On a gray afternoon in November, I sat down to a meal that evoked Istanbul cafes where just the year before I had feasted at the edge of the sun-streaked Bosporus. Dried sumac speckled a plate of shaved radishes and fennel, and the main course was lamb ragout, ladled over satiny eggplant puree. It was Thanksgiving dinner, 2020.

After canceling a planned gathering for pandemic-obvious reasons, I ignored suggestions for wan, scaled-down menus featuring chicken legs and miniature pie for two. Instead I reached for a Turkish cookbook, trading holiday traditions for a culinary voyage.

As my unused passport gathers ever more dust, food’s power to summon faraway places to my Vermont kitchen has only grown. I’ve tucked into crema Catalana and crispy Persian rice, and unearthed the battered copper coffeepot I bought in Jerusalem’s Old City.

Of course, one cook’s wanderlust is another’s nostalgia. London-based chef Lara Lee finds each in the chicken nasi goreng recipe included in the new cookbook “Coconut & Sambal: Recipes From My Indonesian Kitchen,” an island-hopping culinary tour of Indonesia. Her Indonesian grandmother made the fried-rice dish a childhood staple, but Lee’s version comes from a culinary research trip to the Javanese city of Yogyakarta.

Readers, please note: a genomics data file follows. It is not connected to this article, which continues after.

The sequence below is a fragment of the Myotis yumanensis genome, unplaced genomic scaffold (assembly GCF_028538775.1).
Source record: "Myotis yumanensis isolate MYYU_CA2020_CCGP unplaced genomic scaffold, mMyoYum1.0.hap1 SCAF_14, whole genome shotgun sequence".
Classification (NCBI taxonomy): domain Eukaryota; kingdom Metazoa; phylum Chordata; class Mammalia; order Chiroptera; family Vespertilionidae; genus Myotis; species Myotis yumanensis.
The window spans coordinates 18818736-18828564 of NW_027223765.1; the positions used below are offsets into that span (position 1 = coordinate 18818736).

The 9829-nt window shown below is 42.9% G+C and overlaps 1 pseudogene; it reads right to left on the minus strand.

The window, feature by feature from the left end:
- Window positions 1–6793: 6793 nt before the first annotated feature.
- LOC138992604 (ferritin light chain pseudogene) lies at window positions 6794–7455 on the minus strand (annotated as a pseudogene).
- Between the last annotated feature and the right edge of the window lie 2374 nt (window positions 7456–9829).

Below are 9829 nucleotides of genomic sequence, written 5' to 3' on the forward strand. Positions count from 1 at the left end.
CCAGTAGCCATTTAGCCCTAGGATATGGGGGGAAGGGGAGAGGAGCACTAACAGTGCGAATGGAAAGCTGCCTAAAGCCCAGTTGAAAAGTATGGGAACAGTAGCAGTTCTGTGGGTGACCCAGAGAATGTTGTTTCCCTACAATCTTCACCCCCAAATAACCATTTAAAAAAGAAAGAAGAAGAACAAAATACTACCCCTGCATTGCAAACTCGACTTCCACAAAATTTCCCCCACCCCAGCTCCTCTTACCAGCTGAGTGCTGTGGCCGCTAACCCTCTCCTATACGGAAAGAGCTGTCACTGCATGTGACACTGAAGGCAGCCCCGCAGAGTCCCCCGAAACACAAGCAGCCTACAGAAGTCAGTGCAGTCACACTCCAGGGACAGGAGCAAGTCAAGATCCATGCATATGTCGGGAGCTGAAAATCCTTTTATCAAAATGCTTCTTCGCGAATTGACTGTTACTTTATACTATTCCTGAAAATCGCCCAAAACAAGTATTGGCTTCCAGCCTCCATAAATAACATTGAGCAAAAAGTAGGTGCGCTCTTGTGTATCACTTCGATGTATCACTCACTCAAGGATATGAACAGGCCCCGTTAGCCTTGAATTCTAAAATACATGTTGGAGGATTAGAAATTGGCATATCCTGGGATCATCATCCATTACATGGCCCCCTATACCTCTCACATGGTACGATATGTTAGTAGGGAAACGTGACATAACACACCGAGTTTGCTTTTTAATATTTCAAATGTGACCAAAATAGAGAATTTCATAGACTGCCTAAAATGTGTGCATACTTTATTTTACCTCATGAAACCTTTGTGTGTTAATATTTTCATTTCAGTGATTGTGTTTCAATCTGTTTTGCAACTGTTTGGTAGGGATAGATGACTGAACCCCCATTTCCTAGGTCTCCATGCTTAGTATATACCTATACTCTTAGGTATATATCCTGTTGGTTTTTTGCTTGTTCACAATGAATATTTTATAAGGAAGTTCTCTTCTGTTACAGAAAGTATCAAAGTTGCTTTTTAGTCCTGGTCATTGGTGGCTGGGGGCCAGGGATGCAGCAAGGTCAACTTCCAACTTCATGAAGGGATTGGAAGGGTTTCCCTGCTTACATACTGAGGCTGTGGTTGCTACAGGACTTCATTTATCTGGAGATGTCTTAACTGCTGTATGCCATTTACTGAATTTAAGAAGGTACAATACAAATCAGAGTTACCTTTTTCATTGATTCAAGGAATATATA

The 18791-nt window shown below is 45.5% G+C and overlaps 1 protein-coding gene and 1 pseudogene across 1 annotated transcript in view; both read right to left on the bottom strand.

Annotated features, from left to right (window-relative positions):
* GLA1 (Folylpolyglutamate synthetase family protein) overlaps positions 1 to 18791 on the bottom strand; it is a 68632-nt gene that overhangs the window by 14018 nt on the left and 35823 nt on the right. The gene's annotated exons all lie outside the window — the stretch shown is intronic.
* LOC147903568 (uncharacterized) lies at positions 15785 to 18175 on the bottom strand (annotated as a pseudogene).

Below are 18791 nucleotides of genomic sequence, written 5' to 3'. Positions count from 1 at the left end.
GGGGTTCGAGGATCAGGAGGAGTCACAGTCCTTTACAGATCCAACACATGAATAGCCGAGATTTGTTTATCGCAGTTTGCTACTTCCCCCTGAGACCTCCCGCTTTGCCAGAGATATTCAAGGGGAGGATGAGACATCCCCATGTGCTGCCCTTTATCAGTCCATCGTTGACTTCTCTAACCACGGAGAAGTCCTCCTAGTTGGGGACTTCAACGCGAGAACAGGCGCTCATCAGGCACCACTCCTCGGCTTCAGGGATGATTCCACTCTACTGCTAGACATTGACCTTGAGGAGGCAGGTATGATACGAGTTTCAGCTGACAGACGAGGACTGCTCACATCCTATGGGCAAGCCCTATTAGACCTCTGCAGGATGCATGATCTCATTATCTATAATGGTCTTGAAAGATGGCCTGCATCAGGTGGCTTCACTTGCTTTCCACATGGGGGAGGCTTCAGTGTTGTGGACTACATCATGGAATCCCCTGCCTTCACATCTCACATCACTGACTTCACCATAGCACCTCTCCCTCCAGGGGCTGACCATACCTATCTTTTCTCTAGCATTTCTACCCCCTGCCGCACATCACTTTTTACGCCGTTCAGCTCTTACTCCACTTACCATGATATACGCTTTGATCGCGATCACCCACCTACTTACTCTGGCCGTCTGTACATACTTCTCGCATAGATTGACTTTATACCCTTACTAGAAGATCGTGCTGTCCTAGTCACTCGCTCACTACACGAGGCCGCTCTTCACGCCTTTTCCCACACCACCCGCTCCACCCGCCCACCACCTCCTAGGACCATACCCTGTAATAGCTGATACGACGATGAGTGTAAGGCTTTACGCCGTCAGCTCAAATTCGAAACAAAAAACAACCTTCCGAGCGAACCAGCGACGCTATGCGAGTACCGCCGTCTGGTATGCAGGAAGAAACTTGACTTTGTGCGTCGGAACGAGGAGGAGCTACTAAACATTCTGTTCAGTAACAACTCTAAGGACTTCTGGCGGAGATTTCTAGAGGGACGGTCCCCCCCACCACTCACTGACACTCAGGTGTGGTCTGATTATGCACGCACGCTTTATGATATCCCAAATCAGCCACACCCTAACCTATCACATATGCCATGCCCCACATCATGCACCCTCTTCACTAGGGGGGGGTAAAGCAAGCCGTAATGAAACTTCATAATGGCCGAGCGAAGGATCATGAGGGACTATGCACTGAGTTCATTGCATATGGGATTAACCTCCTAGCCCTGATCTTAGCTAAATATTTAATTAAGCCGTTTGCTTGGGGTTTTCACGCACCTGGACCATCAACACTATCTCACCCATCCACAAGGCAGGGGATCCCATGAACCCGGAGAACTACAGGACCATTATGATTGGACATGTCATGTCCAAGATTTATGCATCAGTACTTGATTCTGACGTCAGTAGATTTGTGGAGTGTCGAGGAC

“Meander through the alleyways and laneways, and you can find these beautiful moments that feel like they’re just for the locals,” Lee says. On one such meander, she ordered a nasi goreng that arrived piled with chicken satay and spicy peanut sauce. It quickly became a favorite, Lee says. “I was determined to re-create that in my kitchen at home.”


With her Central Asian travels on hold, author Caroline Eden has been making more-modest trips, to buy fresh curry leaves and other ingredients at a shop by the largest mosque in Edinburgh, Scotland. Her new book, “Red Sands: Reportage and Recipes Through Central Asia, from Hinterland to Heartland,” which slips recipes into keenly observed travelogue, goes farther afield, through kitchens and cafes from Kazakhstan to Tajikistan. The book invites you to cook, and eat, in her footsteps.


Yes, you can order takeout, if you’re lucky enough to live near such culinary wealth. But the step-by-step process of cooking, like that of checking in at a familiar airport, offers comforting ritual on your way toward an unfamiliar gastronomic destination. Chop onions, crush garlic and roll dough into runway-smooth sheets: If you’re making Eden’s recipe for the open-spiraled pumpkin dumplings called khunon, which the author first tasted in Tashkent, Uzbekistan, the familiar motions lead somewhere transporting.

Fortunately for travelers dreaming of faraway meals, Eden and Lee’s titles are just two in a truly great year for cookbooks – here are a few standouts:

Bloomsbury Publishing

“Coconut & Sambal,” by Lara Lee